ON 20 February 2013, a man in his mid-twenties, housebound, with
anxiety and agoraphobia, typed into Google in a fit of desperation:
"God I'm depressed." From the search results, he ended up at a
website he had never seen before: www.christianity.org.uk.
On it, he saw a link that would begin an email conversation with
a Christian. At the other end of the email was an evangelist with
the Church Army, Peter Graystone. Gradually, the man's story become
clear: a bullying incident at school had left him with deep
anxiety, and, almost a decade later, he rarely felt able to leave
He asked Mr Graystone if there was a church that he could
recommend, and he began attending. He then volunteered at a charity
shop near by. Later, he gained some qualifications, and, by October
last year, he had been baptised and was employed full-time.
The story was one of several heard on Monday, in central London,
at an event hosted by the Christian Enquiry Agency, which runs www.Christianity.org.uk.
The site features articles that answer questions about God and
faith, as well as the opportunity to ask your own question.
The website, which Mr Graystone began co-ordinating three years
ago, has just been relaunched with a new design. He urged those at
the event, hosted by the Evangelical Alliance, to publicise the
website's address on their business cards, email signatures, and
Mr Graystone, with a small group of volunteers from several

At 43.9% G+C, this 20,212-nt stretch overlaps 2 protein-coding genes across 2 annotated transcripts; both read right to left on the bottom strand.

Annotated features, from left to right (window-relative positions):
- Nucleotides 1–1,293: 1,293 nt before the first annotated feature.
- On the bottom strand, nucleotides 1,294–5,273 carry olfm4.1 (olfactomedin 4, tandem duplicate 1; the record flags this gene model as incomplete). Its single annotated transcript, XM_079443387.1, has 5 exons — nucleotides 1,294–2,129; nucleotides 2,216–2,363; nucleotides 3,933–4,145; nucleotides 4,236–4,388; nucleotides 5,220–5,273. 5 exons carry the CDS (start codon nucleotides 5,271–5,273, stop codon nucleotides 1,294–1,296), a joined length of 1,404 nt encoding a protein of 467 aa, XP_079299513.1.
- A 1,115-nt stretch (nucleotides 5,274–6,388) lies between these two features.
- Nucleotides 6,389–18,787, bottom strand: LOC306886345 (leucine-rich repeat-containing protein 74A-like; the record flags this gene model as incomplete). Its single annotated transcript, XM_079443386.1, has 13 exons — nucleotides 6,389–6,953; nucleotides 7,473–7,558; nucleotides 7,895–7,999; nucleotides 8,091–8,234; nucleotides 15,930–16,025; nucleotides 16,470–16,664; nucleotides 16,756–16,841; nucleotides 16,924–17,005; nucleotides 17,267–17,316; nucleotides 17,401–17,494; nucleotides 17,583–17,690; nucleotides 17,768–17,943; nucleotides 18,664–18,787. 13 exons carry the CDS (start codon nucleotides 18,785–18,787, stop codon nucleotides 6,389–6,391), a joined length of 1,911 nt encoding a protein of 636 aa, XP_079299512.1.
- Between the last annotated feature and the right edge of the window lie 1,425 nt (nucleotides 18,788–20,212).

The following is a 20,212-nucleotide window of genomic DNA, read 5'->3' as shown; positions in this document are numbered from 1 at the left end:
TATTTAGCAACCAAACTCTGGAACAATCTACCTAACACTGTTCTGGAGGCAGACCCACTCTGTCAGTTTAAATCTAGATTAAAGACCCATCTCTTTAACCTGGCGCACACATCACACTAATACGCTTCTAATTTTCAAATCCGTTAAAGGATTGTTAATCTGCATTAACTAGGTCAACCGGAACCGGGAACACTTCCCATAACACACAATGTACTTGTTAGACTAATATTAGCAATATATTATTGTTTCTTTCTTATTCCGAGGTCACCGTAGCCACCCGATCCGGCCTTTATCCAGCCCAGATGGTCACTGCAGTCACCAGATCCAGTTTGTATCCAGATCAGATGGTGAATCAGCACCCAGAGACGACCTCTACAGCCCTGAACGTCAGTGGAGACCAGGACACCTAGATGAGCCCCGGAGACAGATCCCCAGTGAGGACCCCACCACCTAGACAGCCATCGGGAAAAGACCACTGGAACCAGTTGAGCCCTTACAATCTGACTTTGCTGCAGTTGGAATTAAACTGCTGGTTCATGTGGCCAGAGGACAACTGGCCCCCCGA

denominations, handles the scores of emails that arrive each month,
as well as the more than 300,000 visitors to the website last
He had other stories to tell. He recounted how a Muslim student
in Manchester emailed him through the website after becoming
intrigued by Christians at his university. He also asked for a
local church, and, on giving Mr Graystone his postcode, discovered
that he lived just half a mile from Mr Graystone's brother and the
church he attends.
Later, having become a Christian after attending church in
Manchester, he was rejected by his family in Pakistan, and a fatwa
ordering his death as an apostate was issued. He eventually
successfully claimed asylum in Britain, and regularly attends
Not all the stories were happy. One woman visited the website,
despite being an atheist, and, intrigued, asked for a copy of St
Forty days later, having read it cover-to-cover several times,
she became a Christian, apparently to the shock and anger of her
non-believing husband. He refused to let her attend church, or talk
to their children about her faith, or openly read the Bible in the
house. "My husband thinks our marriage is untenable, now I'm a
Christian," she emailed Mr Graystone. After a short exchange, she
never contacted him again.
Those who work with Christianity.org.uk have a strict rule that
they only reply to people, and never pester them; so Mr Graystone
has no idea what happened to her. "I don't stop praying, but I did
stop writing [to her]," he said. "I find myself thinking - have I
done something wrong? But I have to just commit that to God. It's
important not to run down the road after them waving a banner
Before Mr Graystone spoke, Dr Bex Lewis, from the University of
Durham, gave an outline of the latest research into online
evangelism. She encouraged the audience to consider the virtual
world not as a new realm, but simply as part of ordinary life for
millions of people - especially young people.
"It's social media," she said. "It's all about relationships.
Let's not go off and have our own 'Faithbook', or Christian
ghettos. We can't push out effective content online until people
Other parts of the Church are also contemplating how best to use
the internet. A blog from the Church of England's communications
team last week encouraged congregations to use a new app,
Periscope, to stream live video of their services online, through a
On Monday, the Scripture Union sent a questionnaire to
supporters, asking how much they used the charity's website or
online resources, and how it could be more relevant on the